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1840 in archaeology
John Lloyd Stephens was an American explorer, writer, and diplomat. Stephens was a pivotal figure in the rediscovery of Maya civilization throughout Middle America and in the planning of the Panama railroad.
Frederick Catherwood was an English artist, architect and explorer, best remembered for his meticulously detailed drawings of the ruins of the Maya civilization. He explored Mesoamerica in the mid 19th century with writer John Lloyd Stephens. Their books, Incidents of Travel in Central America, Chiapas and Yucatán and Incidents of Travel in Yucatán, were best sellers and introduced to the Western world the civilization of the ancient Maya. In 1837, Catherwood was elected into the National Academy of Design as an Honorary member.
The Maya civilization was a Mesoamerican civilization developed by the Maya peoples, and noted for its logosyllabic script—the most sophisticated and highly developed writing system in pre-Columbian Americas—as well as for its art, architecture, mathematics, calendar, and astronomical system. The Maya civilization developed in an area that encompasses southeastern Mexico, all of Guatemala and Belize, and the western portions of Honduras and El Salvador. This region consists of the northern lowlands encompassing the Yucatán Peninsula, and the highlands of the Sierra Madre, running from the Mexican state of Chiapas, across southern Guatemala and onwards into El Salvador, and the southern lowlands of the Pacific littoral plain.
The Cuerdale Hoard is a hoard of more than 8,600 items, including silver coins, English and Carolingian jewellery, hacksilver and ingots. It was discovered on 15 May 1840 on the southern bank of a bend of the River Ribble, in an area called Cuerdale near Preston, Lancashire, England. The Cuerdale Hoard is one of the largest Viking silver hoards ever found, four times larger than its nearest rival in Britain or Ireland, according to Richard Hall. In weight and number of pieces, it is second only to the Spillings Hoard found on Gotland, Sweden.
General Sir Charles Warren, was an officer in the British Royal Engineers. He was one of the earliest European archaeologists of the Biblical Holy Land, and particularly of the Temple Mount. Much of his military service was spent in British South Africa. Previously he was police chief, the head of the London Metropolitan Police, from 1886 to 1888 during the Jack the Ripper murders. His command in combat during the Second Boer War was criticised, but he achieved considerable success during his long life in his military and civil posts.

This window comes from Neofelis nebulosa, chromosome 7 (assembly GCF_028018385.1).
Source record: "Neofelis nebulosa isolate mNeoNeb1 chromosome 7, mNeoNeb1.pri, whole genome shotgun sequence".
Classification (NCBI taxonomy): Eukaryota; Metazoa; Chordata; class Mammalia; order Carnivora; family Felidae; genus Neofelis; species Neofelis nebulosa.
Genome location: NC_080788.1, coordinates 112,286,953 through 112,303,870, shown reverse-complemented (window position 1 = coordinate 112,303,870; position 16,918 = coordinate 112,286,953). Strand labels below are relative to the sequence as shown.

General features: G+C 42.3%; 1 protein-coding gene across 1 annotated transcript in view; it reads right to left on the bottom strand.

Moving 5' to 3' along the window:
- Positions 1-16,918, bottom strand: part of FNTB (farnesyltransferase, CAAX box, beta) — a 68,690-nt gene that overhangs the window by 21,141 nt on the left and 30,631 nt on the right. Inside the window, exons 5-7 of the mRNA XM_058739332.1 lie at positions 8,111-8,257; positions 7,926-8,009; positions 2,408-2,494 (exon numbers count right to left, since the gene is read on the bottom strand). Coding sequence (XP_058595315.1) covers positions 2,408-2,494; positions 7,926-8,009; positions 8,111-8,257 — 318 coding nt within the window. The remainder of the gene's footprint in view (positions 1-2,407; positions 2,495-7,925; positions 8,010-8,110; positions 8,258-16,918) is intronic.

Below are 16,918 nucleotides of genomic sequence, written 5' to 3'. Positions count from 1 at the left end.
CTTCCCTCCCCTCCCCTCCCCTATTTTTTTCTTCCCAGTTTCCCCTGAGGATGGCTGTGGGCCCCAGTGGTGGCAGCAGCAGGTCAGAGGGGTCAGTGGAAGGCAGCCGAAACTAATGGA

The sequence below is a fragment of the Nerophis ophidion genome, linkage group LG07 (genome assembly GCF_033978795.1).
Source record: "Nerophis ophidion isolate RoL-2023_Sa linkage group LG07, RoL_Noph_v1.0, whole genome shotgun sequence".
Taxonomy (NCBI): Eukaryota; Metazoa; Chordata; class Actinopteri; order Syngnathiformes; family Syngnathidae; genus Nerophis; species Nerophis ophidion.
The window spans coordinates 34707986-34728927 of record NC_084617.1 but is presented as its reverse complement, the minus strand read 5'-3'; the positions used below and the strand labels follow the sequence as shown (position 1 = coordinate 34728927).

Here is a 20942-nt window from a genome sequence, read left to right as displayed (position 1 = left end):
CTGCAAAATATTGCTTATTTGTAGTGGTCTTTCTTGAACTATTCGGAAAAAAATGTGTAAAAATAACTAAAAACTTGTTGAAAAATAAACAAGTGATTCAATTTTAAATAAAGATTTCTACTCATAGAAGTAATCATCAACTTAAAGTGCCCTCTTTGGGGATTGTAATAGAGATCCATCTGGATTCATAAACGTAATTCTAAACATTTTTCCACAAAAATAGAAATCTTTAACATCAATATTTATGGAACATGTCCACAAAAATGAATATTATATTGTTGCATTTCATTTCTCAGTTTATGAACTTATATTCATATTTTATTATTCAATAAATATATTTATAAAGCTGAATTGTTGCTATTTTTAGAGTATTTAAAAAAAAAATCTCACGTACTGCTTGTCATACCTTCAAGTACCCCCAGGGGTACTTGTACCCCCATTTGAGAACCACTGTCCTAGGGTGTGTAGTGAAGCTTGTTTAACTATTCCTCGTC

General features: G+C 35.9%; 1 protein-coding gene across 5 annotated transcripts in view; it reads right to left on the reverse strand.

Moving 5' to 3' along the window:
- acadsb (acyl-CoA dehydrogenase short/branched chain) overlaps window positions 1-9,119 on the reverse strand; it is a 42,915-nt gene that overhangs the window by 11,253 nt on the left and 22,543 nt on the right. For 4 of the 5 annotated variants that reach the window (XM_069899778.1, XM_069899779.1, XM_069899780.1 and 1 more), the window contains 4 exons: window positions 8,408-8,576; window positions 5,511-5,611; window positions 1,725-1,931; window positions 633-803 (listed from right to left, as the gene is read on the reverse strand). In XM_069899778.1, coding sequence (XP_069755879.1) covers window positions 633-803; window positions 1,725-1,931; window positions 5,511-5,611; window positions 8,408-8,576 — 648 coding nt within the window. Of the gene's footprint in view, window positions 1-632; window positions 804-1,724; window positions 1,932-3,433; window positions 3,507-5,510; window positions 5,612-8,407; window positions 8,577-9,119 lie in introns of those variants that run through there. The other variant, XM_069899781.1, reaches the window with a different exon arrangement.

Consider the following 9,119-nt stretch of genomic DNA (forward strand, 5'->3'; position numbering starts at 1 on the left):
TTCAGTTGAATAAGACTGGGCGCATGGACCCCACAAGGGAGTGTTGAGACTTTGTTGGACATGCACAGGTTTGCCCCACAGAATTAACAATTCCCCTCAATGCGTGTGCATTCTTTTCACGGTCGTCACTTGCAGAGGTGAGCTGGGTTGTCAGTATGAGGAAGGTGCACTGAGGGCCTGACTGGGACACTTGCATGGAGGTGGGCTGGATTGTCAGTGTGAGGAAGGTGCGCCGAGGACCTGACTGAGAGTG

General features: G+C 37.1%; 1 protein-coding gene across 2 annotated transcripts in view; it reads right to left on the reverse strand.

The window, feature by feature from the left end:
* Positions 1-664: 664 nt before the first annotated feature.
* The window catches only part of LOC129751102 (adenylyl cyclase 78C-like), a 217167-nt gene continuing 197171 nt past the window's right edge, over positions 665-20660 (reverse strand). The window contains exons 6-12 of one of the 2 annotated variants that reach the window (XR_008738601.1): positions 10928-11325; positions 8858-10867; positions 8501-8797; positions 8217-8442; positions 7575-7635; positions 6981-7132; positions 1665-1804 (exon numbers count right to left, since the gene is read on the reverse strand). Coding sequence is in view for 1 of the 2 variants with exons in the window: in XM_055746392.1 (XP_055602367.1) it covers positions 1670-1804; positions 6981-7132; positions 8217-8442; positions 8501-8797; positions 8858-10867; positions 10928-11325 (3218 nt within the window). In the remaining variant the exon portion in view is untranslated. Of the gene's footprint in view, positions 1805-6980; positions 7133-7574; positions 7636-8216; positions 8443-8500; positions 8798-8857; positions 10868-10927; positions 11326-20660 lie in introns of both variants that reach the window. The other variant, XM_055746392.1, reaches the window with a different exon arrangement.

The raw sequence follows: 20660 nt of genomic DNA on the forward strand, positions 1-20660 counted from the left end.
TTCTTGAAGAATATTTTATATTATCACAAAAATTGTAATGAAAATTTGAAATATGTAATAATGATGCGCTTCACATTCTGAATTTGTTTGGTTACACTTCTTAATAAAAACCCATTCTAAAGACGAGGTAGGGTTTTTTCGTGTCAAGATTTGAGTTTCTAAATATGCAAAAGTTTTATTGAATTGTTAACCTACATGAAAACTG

The British people, or the Britons, are the citizens of the United Kingdom of Great Britain and Northern Ireland, the British Overseas Territories, and the Crown dependencies. British nationality law governs modern British citizenship and nationality, which can be acquired, for instance, by descent from British nationals. When used in a historical context, "British" or "Britons" can refer to the Celtic Britons, the indigenous inhabitants of Great Britain and Brittany, whose surviving members are the modern Welsh people, Cornish people, and Bretons. It may also refer to citizens of the former British Empire.
Biblical archaeology involves the recovery and scientific investigation of the material remains of past cultures that can illuminate the periods and descriptions in the Bible, be they from the Old Testament (Tanakh) or from the New Testament, as well as the history and cosmogony of the Judeo-Christian religions. The principal location of interest is what is known in the relevant religions as the Holy Land, which from a Western perspective is also called the Middle East. In contrast, the archaeology of the ancient Middle East simply deals with the Ancient Near East, or Middle East, without giving any especial consideration to whether its discoveries have any relationship with the Bible.
1839 in archaeology
1841 in archaeology
George Smith, was a pioneering English Assyriologist who first discovered and translated the Epic of Gilgamesh, one of the oldest-known written works of literature.
The year 1890 in archaeology:
The year 1877 in archaeology involved some significant events.
Sir Charles Thomas Newton was a British archaeologist. He was made KCB in 1887.
1828 in archaeology
The year 1901 in archaeology involved some significant events.
The year 1876 in archaeology involved some significant events.
The year 1979 in archaeology involved some significant events.
The year 1927 in archaeology involved some significant events.
David George Hogarth,, also known as D. G. Hogarth, was a British archaeologist and scholar associated with T. E. Lawrence and Arthur Evans. He was Keeper of the Ashmolean Museum, Oxford from 1909 to 1927.
1872 in archaeology. See also: other events of 1872, 1873 in archaeology and the list of years in archaeology.
The year 1914 in archaeology involved some significant events.
Charles Conrad Abbott was an American archaeologist and naturalist.
Charles Roach Smith, FSA, was an English antiquarian and amateur archaeologist who was elected a fellow of the Society of Antiquaries of London, and the London Numismatic Society. He was a founding member of the British Archaeological Association. Roach Smith pioneered the statistical study of Roman coin hoards.
The year 1807 in archaeology involved some significant events.
The decade of the 1750s in archaeology involved some significant events.
The decade of the 1760s in archaeology involved some significant events.
Mound Bottom is a prehistoric Native American complex in Cheatham County, Tennessee, located in the Southeastern United States. The complex, which consists of earthen platform and burial mounds, a 7-acre central plaza, and habitation areas, was occupied between approximately 1000 and 1300 AD, during the Mississippian period.
John Romilly Allen FSA FSA (Scot.) was a British archaeologist.